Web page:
How do Irish families deal with mental distress?

Family support is vital in cases of depression but loved ones need to protect their own mental health


When Zita McMahon heard that the eldest of her four children had been diagnosed with depression after a breakdown last March, her first reaction was that she wished it was anything but that.

“If she had diabetes or asthma I would have said, ‘Oh well, that’s a shame but she can live a normal life with any of those.’ So I had a quick talk with myself and said, ‘This is an illness and you are going to have to deal with it, as if it was diabetes or asthma.’”

It is an attitude that has shaped the approach ever since of both Zita and her daughter, Jill (22), to the condition. They believe that being as open and upfront about it as they would be if it was a physical illness not only helps Jill in her recovery but can also contribute to the destigmatising of mental health issues.

In many ways the diagnosis came as a relief: Jill no longer thought she was going mad and Zita, a teacher, was able to acknowledge the problem she had known “deep down” was affecting her daughter.

Likewise, Jill’s sister, who is close in age, had sensed something wasn’t right and she was told straight away.

While early discussions on the illness were conducted out of earshot of Jill’s younger brothers, aged 15 and 16, Zita soon saw they needed to be in on it as well.

“I just told them straight: ‘She has depression, there will be medication that will help her. It will take a while to sort out her doses and in the meantime we will just be patient and understanding with her.’”

When they asked what they could do to help, Zita replied: “Well, she responds well to hugs.”

A few days later, sitting around the dinner table at home in Co Clare, one of the brothers turned to his sister and said: “Well Jill, how was the depression today?”

The matter-of-factness, putting it out there in the open just as if she had a head cold, was exactly what Jill needed.

“It made me laugh and feel better,” Jill recalls. She knew depression was new to everybody in the family but was reassured by the sense that they would get through it together.

Some of Zita’s friends thought she shouldn’t be going around talking about it, as it might backfire on Jill when, say, looking for a job.

“I found that interesting but it didn’t put me off,” says Zita. Jill found a similar mixed response among friends, particularly when she started to write about it in her blog,

‘Unbelievable’ reaction
Overall, she says she has had an “unbelievable” reaction to the blog and some friends were able to open up to her about how they had been going through something similar.

“If this helps just one person, we will feel we are doing something right,” says Jill.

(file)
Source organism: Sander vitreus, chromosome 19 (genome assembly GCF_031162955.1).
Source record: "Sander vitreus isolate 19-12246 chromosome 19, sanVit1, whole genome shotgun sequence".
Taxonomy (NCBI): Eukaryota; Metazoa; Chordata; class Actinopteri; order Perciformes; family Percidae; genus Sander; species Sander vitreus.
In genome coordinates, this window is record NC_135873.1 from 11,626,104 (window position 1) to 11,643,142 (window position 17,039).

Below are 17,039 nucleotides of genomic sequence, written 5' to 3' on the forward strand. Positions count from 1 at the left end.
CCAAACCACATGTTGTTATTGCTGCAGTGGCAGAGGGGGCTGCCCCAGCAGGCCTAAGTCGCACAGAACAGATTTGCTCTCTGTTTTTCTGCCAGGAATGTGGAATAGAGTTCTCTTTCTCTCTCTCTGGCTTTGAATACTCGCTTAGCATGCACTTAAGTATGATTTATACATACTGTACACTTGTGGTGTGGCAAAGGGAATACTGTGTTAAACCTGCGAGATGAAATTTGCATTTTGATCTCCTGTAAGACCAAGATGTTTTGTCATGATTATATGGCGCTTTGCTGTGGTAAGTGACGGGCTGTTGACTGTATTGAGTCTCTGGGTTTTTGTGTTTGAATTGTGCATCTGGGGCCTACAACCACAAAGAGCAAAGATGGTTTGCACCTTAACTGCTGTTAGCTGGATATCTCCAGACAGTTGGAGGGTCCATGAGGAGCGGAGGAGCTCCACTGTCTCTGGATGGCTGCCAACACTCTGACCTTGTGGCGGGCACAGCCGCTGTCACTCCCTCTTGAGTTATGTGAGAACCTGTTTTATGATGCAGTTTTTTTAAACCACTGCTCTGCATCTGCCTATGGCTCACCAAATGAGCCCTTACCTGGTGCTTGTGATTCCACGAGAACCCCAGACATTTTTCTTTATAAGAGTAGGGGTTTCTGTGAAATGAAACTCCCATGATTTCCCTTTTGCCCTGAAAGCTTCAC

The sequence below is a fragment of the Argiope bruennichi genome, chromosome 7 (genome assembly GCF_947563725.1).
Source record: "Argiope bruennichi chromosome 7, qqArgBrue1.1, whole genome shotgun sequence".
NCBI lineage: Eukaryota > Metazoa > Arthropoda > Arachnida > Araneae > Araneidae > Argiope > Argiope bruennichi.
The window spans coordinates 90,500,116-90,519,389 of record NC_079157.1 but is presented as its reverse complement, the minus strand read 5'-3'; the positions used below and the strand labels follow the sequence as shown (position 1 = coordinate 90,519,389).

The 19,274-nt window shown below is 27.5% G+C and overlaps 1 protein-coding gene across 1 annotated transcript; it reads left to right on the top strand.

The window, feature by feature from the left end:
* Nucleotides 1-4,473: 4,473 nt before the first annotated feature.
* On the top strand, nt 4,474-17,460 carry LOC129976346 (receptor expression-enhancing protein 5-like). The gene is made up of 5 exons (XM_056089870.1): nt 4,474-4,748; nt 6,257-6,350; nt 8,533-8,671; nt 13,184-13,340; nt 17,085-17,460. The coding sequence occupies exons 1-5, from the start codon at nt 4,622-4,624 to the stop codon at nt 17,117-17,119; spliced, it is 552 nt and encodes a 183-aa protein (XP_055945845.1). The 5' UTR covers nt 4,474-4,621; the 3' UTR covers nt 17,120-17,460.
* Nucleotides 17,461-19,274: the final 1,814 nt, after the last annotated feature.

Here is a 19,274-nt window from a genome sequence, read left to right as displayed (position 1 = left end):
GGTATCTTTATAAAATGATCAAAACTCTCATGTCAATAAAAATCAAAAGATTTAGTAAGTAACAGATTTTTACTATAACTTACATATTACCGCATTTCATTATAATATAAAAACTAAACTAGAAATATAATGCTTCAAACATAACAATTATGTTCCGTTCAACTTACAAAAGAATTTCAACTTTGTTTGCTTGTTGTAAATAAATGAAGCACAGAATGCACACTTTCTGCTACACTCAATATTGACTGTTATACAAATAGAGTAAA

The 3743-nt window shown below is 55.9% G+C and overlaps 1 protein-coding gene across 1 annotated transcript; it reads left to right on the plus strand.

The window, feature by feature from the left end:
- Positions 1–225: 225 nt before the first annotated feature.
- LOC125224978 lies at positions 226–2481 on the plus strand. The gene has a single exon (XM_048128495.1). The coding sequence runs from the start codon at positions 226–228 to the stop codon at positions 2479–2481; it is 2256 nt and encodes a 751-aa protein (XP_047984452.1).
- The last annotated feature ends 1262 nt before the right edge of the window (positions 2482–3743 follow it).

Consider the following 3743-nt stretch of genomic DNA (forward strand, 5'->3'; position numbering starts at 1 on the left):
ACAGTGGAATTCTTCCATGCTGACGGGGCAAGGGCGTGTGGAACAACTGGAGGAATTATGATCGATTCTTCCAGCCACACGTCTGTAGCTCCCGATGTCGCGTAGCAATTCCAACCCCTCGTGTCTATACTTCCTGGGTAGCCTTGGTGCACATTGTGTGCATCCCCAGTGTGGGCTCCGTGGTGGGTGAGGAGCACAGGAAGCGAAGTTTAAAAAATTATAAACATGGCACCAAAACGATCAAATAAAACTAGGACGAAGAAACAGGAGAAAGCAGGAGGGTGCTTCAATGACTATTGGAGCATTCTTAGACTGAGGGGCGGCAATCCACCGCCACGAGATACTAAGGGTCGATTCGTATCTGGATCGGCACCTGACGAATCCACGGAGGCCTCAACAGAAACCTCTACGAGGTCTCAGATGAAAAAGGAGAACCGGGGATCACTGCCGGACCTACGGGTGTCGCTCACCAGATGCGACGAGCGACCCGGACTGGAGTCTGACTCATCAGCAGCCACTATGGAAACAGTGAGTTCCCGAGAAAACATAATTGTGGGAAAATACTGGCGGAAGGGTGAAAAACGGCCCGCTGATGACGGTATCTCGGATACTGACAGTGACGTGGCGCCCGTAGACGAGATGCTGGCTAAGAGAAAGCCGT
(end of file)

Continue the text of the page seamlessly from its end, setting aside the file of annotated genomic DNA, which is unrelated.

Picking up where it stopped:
On the face of it everything was going extremely well for Jill six months ago. She had graduated with a degree in journalism and Irish from Dublin City University, went straight into a job at the university’s Irish department, had a lovely place to live and plenty of friends around. Yet, she felt she was not coping well with “adult life”.

“I knew there was something wrong – it was a kind of mist.” She was very tired, couldn’t concentrate, felt breathless and anxious and didn’t know why.

“I was trying not to wallow in it – walking an hour to work every day and trying to snap out of it.” She was cranky with housemates and cleaned manically, “trying to control my surroundings because I could not control my own head”.

However, she thinks it came as a shock to people when she did have a breakdown. “I cried for three hours non-stop one night.”

There was no trigger and she had no idea why she felt so sad. “I had an impending sense of something bad going to happen.”

A cousin helped Jill get home, where she felt safer back with the family and was able to go to see her old GP who diagnosed depression straight away.

After about two weeks she was able to return to work in Dublin and has recently started studying for a Masters in digital humanities and culture. Now if she has a down day, she texts Zita just to let her know, on the basis of a problem shared.

“I think you can isolate yourself easily when you are trying to be independent and deal with it yourself.”

Christine Fitzgerald did exactly that when she was struggling with depression as a teenage mother in Limerick.

“I was only 18 and came from a family of 12 and had very good parents but I told nobody and just hoped and prayed it would go away. It didn’t; it just escalated over the next six years.”

Felt like a burden
She was so ashamed, felt like a burden and could come up with hundreds of reasons why her husband and children would be better off without her.

“It is not necessarily wanting to die, it is just wanting to stop the pain,” she stresses. Yet, despite her mental turmoil, she says she functioned very well as a mother.

The turning point came when she was admitted to a psychiatric hospital. “The secret was out.”

It was Christine’s mother who realised her daughter would need ongoing support once she came out of hospital and suggested she go along to a local meeting of the community mental health organisation Grow.

“It is one of the best moves I ever made,” she says.

“Grow is not just a place people go and talk about their problems, but you are encouraged through the Grow programme to do something about your problems.”

She likens it to a self-development course. “You learn the skills to pick yourself back up, or to maintain your mental health.”

While it took her a couple of years to get back on her feet she has never returned to that darkest of places and has been able to come off medication.

Now Grow’s national co-ordinator, Christine, recites one of the organisation’s sayings: “Each person’s recovery aids the transformation of the world,” adding: “I always think of my children when I read that because I cannot even begin to imagine how their life would have turned out if I had remained sick.”

Ripple effect

When the focus is on an individual with mental health problems, the ripple effect on the family around them is sometimes forgotten.

Those loved ones can play a huge part in the ill person’s recovery but they need to protect their own mental health at the same time.

As the director of services at St Patrick’s Hospital in Dublin, Tom Maher, points out: “We see the patient for appointments or, for an average of 30 days if they are inpatients, really everything after that has to be the support of the family.”